Manu Samoa World Cup disappointment, lessons from Japan and the need for a professional response
Let’s face it. The Manu Samoa’s 2019 Rugby World Cup campaign was a disappointment. There is no doubt. Even the Samoa Rugby Union, the team’s coaching staff, players and the most loyal of supporters would agree.
And that’s not to discredit anyone in particular either. You see, now that we’ve had more than a week to digest what unfolded during the past four weeks, while we might disagree on a few points here and there, the undeniable truth is that we all hurt because we care about this team.
After all, Manu Samoa is not called the people’s team for no reason. That is why their progress – or lack of – is followed with such passion and pride. What’s bitterly disappointing is that the Manu Samoa has missed an opportunity to make a statement on the global stage in rugby’s biggest and premium showpiece.
But before we go looking for blood, let’s sit down and consider how we arrived where we are today. What happened at the World Cup in Japan was the outcome of several decisions that were made – and the ones that were not made - many years before this year.
Indeed, if we are to identify the biggest failure in this campaign, we must go back four years ago to consider what was done then after the 2015 World Cup. The biggest failure, as far as we can see, was the failure to plan properly after 2015. And that failure goes back to the decisions that were made not by coaches and players but by the people driving the Samoa Rugby Union, including the Chairman and the Board.
We have to return to the mantra that decisions made in the boardrooms are often and always responsible for the outcomes outside of it. Of course we know administrators do not play rugby. They are not the ones who deliver the dangerous tackles that result in red cards; they don’t commit the foul plays, knock ons and the poor discipline on the field.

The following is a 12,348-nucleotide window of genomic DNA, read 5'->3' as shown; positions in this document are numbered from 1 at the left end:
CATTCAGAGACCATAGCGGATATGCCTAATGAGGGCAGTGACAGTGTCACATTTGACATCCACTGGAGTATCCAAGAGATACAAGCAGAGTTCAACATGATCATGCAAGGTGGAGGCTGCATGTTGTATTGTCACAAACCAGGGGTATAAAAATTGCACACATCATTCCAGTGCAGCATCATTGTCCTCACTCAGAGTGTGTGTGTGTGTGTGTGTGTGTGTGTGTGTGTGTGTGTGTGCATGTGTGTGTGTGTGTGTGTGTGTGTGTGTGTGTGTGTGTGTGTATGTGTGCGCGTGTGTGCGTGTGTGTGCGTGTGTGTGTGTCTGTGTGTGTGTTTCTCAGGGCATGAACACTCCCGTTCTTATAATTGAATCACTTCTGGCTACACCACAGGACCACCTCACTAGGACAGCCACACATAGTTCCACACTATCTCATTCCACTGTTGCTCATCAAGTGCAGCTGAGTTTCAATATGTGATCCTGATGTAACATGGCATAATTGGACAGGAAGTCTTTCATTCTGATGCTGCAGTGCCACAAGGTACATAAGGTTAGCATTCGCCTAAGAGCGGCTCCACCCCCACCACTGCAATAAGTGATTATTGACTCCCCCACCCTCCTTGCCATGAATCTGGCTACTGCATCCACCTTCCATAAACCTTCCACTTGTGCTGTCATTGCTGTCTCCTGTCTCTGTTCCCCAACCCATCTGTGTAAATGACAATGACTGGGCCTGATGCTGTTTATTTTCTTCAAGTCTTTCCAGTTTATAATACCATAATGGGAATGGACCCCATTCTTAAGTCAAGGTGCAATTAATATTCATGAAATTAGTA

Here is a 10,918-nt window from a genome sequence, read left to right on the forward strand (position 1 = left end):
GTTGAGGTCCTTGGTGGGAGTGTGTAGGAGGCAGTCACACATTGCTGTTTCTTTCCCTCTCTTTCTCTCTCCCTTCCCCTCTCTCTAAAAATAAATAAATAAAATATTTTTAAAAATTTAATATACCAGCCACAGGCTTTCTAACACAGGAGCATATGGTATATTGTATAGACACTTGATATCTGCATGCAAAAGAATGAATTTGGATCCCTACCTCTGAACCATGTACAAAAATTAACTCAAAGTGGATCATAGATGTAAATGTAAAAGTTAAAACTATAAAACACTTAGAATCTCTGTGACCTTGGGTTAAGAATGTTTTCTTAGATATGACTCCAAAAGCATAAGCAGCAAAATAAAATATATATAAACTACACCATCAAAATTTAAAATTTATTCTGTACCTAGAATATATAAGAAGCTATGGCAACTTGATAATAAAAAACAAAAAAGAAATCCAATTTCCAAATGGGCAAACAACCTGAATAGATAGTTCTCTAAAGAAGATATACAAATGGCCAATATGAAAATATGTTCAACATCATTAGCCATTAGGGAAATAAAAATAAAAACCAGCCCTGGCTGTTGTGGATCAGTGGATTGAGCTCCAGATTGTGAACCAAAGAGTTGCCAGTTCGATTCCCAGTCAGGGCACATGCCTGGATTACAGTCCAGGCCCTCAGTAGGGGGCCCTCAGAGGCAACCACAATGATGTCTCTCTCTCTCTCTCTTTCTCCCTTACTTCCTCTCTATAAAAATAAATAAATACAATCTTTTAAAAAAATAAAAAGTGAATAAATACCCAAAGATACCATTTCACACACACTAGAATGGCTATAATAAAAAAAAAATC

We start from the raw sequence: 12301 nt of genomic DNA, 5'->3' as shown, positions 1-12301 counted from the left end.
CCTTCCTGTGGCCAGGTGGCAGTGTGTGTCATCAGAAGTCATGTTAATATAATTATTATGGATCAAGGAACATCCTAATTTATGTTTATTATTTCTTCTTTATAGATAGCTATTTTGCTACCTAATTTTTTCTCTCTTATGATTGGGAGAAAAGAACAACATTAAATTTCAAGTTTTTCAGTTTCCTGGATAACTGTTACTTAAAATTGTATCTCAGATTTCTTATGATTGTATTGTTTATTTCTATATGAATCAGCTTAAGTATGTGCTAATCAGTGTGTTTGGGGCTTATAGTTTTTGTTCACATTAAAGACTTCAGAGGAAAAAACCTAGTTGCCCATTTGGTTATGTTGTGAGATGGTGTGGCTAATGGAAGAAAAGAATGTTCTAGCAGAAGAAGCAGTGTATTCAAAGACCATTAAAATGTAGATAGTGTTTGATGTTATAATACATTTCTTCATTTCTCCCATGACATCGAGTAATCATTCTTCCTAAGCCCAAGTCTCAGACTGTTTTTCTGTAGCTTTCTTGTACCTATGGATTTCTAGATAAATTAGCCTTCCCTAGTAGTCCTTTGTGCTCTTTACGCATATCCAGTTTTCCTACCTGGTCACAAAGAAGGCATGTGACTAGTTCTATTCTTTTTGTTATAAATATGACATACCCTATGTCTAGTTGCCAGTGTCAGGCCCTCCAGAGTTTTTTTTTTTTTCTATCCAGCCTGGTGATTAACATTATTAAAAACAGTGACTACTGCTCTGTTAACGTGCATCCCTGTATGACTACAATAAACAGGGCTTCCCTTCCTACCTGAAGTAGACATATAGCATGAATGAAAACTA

But in a professional environment, if we are serious, these on field issues are all somehow interrelated. And they all point to systems set in the boardrooms, that demand excellence at all levels. Ask anyone who understands the make up of the All Blacks and any one of the world’s most successful sporting teams and they will you this.
From the Manu Samoa, we did not see excellence in Japan. But how could we have expected excellence in Japan when all the signs and signals beforehand were nothing but mediocre.
We don’t have to tell you the stories, you know, we know and everybody knows. From the selection of the coaching staff to players to administrative matters, it was mediocre all along.
We couldn’t possibly have expected anything differently in terms of results. If we did, perhaps we were hoping for a miracle. But even miracles require proper planning these days.
Take Japan for instance. Their story, which has been the story of this World Cup, is a fascinating one. When they defeated Ireland in a victory that some people might describe as a miracle, what was revealed then should clearly be a lesson for anyone who wants to succeed.
We were told that since the last Rugby World Cup, everything the Japanese Rugby Union did from then until now were geared to achieve their goal of making their first historical quarterfinal appearance.